An Epic Memoir of War
House to House
An Epic Memoir of War
On the night of November 10, 2004, a U.S. Army infantry squad under Staff Sergeant David Bellavia entered the heart of the city of Fallujah and plunged into one of the most sustained and savage urban battles in the history of American men at arms.
With Third Platoon, Alpha Company, part of the Army's Task Force 2/2, Bellavia and his men confronted an enemy who had had weeks to prepare, booby-trapping houses, arranging ambushes, rigging entire city blocks as explosives-laden kill zones, and even stocking up on atropine, a steroid that pumps up fighters in the equivalent of a long-lasting crack high. Entering one house, alone, Bellavia faced the fight of his life against six insurgents, using every weapon at his disposal, including a knife. It is the stuff of legend and the chief reason he is one of the great heroes of the Iraq War.
Bringing to searing life the terrifying intimacy of hand-to-hand infantry combat, House to House is far more than just another war story. Populated by an indelibly drawn cast of characters, from a fearless corporal who happens to be a Bush-hating liberal to an inspirational sergeant-major who became the author's own lost father figure, it develops the intensely close relationships that form between soldiers under fire. Their friendships, tested in brutal combat, would never be quite the same. Not all of them would make it out of the city alive. What happened to them in their bloody embrace with America's most implacable enemy is a harrowing, unforgettable story of triumph, tragedy, and the resiliency of the human spirit.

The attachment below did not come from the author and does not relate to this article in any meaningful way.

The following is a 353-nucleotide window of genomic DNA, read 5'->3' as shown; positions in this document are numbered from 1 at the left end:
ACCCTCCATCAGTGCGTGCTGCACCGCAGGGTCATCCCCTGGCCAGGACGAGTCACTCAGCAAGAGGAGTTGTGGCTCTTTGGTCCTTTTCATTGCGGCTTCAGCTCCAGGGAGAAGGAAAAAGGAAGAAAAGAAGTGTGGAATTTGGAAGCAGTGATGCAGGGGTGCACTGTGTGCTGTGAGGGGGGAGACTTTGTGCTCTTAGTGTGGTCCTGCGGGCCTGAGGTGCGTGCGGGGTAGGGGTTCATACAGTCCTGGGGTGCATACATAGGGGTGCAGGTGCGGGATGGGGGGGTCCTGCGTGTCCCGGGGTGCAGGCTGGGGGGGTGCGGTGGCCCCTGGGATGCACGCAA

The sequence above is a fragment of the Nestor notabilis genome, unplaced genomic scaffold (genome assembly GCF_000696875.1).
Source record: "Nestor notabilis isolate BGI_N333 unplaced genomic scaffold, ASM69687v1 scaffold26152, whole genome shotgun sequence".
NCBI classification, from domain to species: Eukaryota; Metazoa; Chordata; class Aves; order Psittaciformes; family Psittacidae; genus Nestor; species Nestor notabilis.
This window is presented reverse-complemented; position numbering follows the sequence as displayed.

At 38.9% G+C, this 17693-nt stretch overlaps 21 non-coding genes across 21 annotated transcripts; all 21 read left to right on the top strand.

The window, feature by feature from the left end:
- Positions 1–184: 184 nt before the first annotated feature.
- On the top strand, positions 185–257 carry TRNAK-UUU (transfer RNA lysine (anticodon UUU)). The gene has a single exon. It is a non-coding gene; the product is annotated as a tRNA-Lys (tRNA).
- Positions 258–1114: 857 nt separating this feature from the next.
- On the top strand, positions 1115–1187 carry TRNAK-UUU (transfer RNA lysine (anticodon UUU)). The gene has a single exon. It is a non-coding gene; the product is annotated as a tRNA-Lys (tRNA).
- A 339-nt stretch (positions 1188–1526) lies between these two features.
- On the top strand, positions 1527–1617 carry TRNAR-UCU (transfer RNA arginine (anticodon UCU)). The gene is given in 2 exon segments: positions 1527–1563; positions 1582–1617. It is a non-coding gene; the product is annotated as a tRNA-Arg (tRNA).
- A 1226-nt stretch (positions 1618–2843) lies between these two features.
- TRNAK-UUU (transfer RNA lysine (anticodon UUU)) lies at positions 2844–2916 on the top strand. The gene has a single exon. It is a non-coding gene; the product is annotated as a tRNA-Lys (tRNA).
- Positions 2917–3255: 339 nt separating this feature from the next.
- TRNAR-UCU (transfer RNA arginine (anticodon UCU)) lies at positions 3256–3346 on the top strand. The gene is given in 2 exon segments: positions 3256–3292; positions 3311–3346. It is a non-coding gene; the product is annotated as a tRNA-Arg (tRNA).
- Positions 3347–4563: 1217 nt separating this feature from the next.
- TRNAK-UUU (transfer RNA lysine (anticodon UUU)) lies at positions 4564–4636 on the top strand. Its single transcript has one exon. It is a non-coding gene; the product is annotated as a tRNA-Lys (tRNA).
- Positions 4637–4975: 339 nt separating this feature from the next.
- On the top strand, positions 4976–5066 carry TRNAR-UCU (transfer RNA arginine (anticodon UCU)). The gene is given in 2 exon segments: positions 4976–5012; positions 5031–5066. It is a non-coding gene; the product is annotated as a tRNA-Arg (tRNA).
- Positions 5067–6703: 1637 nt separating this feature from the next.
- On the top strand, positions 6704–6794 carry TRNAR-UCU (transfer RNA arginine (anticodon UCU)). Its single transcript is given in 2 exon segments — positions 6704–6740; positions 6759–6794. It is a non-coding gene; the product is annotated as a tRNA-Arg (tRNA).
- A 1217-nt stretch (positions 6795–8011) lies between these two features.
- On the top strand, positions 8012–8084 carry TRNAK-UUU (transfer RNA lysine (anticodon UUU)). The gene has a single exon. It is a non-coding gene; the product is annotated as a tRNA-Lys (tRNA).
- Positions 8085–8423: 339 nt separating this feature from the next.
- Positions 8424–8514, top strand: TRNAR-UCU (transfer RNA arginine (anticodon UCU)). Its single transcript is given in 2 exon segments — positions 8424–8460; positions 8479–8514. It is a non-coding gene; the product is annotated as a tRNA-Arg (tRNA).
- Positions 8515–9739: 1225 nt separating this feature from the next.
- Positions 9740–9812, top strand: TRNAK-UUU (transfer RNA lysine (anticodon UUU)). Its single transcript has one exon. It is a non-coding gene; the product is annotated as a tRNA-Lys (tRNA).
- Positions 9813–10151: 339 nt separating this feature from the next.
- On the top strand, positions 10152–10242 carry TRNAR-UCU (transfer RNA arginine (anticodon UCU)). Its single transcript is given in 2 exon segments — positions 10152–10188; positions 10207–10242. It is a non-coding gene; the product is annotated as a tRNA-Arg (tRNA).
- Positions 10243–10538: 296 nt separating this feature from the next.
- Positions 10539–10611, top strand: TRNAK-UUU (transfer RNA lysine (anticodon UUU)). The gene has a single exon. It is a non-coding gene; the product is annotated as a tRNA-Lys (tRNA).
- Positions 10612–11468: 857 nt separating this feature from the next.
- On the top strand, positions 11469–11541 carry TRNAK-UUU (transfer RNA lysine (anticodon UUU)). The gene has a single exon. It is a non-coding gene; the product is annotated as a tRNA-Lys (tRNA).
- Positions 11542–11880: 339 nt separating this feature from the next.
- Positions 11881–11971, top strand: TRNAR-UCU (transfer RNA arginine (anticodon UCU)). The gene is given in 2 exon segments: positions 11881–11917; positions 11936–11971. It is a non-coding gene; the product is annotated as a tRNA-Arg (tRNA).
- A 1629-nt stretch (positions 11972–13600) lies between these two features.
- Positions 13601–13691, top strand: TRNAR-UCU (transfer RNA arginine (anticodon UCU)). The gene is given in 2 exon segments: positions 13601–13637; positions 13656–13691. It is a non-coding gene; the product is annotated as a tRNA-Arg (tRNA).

A timeless portrait of the U.S. infantryman's courage, House to House is a soldier's memoir that is destined to rank with the finest personal accounts of men at war.
Iraq War Hero David Bellavia
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Reading Group Guide
1. "As infantrymen, our entire existence is a series of tests: Are you man enough? Are you tough enough?...Can you pull the trigger? Can you kill? Can you survive?" How does the constant pressure -- of having to kill or risk being killed -- impose itself on the the infantrymen profiled in House to House? When Staff Sergeant David Bellavia writes of having to "surrender to the insanity" in the opening moments of combat, how literally does he mean it? What personality type or types does this profession seem to attract, and why?
2. Discuss how the soldiers use humor in even the most dangers of situations. To what extent is their humor a means of concealing their anxiety, or compensating for the work they do in the field? How does it enable them to perform more confidently in combat? To what extent does Bellavia's decision to share these humorous exchanges help to dramatize the very real and terrifying predicaments these soldiers face in wartime?
3. "Sergeant Major Faulkenburg is our father figure. He's the man I have most wanted to impress. I have wanted, and needed, to believe he was proud of me and what I've done with my squad." How does Bellavia's reaction to the unconfirmed news of Steve Faulkenberg's death reveal his respect and love? How does this "first angel" in the battle of Fallujah motivate Bellavia and others to pursue their enemies with even greater ruthlessness? Why does the atmosphere of military combat seem see more